The day the merger was announced, shares of ACIC surged 22%. They’ve since come all the way back down, with the last trades going through at just above $10, suggesting there are limits to how high SPAC prices can go just based on hype.
Ten dollars is a key level for most SPACs. That’s where SPAC IPO investors can redeem their shares for cash value, a valuable perk for the hedge funds and other institutional investors who collect nearly risk-free returns for participating in the offering (buyers keep warrants on the SPAC even if they redeem their shares).
Beware Of Bag Holders
But that same risk-free upside doesn’t extend to buyers of SPACs on secondary markets, often retail investors. Many SPACs have recently plunged after announcing mergers, leaving those who bought at the highs holding the bag.
And unlike SPAC IPO buyers, $10 is no floor for those who buy in later. Historically, most SPACs have delivered sharply negative returns. Given extremely frothy state of the current SPAC market, there is little reason to think this pattern will change.
More competition among SPACs will lead to higher valuations for SPAC targets and an increasingly unfavorable risk/reward calculus for SPAC investors.
At some point, SPACs may even struggle to get deals done as sentiment on the asset class sours. If SPAC prices falter on public markets, institutions will redeem more of their shares and additional private funding will be harder to come by, jeopardizing mergers.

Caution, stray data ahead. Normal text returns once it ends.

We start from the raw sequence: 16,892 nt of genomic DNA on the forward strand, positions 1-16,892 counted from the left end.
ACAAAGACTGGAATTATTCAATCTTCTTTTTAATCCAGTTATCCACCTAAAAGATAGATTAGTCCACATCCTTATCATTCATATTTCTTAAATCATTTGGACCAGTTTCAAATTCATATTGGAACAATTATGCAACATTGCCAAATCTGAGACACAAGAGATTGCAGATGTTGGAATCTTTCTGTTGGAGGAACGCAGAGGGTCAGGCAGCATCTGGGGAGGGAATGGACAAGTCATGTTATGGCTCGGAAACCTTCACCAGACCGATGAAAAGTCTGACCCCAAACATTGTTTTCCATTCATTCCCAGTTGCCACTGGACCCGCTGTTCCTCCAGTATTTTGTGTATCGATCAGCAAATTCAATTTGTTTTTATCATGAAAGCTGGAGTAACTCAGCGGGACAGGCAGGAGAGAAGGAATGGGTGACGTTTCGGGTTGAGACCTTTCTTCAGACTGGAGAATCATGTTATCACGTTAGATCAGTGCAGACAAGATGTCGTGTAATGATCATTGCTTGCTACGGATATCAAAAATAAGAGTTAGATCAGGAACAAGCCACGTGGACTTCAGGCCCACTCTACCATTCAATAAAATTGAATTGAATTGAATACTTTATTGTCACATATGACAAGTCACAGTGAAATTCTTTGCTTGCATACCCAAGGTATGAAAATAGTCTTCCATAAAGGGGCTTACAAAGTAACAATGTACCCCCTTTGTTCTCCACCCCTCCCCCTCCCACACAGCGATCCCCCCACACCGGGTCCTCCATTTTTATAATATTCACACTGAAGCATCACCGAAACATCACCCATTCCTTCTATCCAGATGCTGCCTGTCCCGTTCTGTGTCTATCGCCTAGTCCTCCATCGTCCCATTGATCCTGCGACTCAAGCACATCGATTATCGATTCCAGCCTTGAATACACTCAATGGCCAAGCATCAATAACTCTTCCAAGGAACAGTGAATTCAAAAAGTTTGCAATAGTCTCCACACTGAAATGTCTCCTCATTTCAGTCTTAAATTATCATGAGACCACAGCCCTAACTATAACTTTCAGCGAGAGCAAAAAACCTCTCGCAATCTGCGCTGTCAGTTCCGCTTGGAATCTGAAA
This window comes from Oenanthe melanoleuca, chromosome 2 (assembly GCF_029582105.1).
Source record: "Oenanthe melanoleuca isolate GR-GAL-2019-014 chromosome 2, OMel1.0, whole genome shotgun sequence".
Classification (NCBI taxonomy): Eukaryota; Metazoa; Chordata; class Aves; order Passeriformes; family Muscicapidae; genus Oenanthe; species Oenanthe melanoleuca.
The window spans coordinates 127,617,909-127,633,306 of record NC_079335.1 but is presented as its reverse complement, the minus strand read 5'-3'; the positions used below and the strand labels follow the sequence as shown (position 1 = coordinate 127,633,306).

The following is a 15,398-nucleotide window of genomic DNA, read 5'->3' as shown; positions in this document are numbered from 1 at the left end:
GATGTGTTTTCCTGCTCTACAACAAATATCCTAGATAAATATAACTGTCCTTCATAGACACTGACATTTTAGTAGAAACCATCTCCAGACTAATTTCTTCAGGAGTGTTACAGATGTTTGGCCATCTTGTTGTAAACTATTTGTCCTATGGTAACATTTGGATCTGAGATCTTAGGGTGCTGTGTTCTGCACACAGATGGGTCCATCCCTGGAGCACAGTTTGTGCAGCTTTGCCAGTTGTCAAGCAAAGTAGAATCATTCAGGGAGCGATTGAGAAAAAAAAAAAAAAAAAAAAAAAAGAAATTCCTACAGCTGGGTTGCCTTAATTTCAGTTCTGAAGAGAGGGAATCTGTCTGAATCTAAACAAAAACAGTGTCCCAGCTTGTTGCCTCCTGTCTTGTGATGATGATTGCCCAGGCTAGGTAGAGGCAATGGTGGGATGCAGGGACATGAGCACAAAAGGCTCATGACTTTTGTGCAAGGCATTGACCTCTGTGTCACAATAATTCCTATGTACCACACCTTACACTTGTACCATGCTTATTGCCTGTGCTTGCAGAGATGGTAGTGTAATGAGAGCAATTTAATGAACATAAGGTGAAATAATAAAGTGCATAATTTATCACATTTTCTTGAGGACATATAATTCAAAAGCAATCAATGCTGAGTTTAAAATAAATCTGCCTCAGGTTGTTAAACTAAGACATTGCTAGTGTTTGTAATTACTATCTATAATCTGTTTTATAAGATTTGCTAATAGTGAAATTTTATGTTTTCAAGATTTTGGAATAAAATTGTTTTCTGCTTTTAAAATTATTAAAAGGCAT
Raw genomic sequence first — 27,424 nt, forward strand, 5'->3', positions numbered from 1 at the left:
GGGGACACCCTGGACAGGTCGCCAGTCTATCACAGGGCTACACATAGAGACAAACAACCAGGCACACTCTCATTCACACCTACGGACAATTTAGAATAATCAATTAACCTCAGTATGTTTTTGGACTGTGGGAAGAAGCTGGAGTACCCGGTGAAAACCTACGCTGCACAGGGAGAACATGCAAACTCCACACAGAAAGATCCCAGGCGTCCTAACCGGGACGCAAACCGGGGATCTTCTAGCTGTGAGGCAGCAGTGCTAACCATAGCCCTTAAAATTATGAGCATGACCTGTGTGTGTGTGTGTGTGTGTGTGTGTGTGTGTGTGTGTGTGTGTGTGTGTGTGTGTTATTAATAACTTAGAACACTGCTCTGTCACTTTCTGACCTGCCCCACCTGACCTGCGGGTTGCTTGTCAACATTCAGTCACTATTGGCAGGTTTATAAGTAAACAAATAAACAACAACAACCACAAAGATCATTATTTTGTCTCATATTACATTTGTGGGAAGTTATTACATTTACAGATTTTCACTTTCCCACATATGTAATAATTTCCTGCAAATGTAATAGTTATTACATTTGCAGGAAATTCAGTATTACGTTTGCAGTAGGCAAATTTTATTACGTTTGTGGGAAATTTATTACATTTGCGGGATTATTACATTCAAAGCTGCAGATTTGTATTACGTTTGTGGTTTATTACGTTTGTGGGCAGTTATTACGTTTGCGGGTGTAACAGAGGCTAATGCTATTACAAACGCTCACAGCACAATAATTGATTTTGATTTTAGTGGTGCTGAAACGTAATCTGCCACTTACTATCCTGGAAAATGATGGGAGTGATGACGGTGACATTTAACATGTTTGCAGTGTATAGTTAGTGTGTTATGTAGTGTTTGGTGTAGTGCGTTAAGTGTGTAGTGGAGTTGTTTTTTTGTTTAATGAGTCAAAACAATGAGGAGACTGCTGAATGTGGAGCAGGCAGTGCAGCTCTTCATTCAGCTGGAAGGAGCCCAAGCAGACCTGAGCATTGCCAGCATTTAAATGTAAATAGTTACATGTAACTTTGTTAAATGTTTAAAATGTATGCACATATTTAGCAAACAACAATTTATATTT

That may finally put an end to the SPAC party.
SPACs Aren’t Going Away
That’s not to say that SPACs are going away. There’s perhaps no other vehicle better for bringing early- stage, high-risk/high-reward companies public. Along with traditional IPOs and direct listings, they are just another means of coming to market.
While IPOs and direct listings may be more appropriate for companies further along their growth journey, SPACs are a way for promising upstarts to accelerate their public market debut. Not every private company will be ready to make the transition to the public markets. And not every sponsor has the ability to add value to a SPAC.
But if you combine the two—a good company and a good sponsor—there’s a chance you will have demand from investors, at least in most market environments.
Of course, right now, there is demand for everything—the good, the bad and everything in between. Eventually, the market will become more selective and the SPAC market will be cut down to size. But it’s not going away.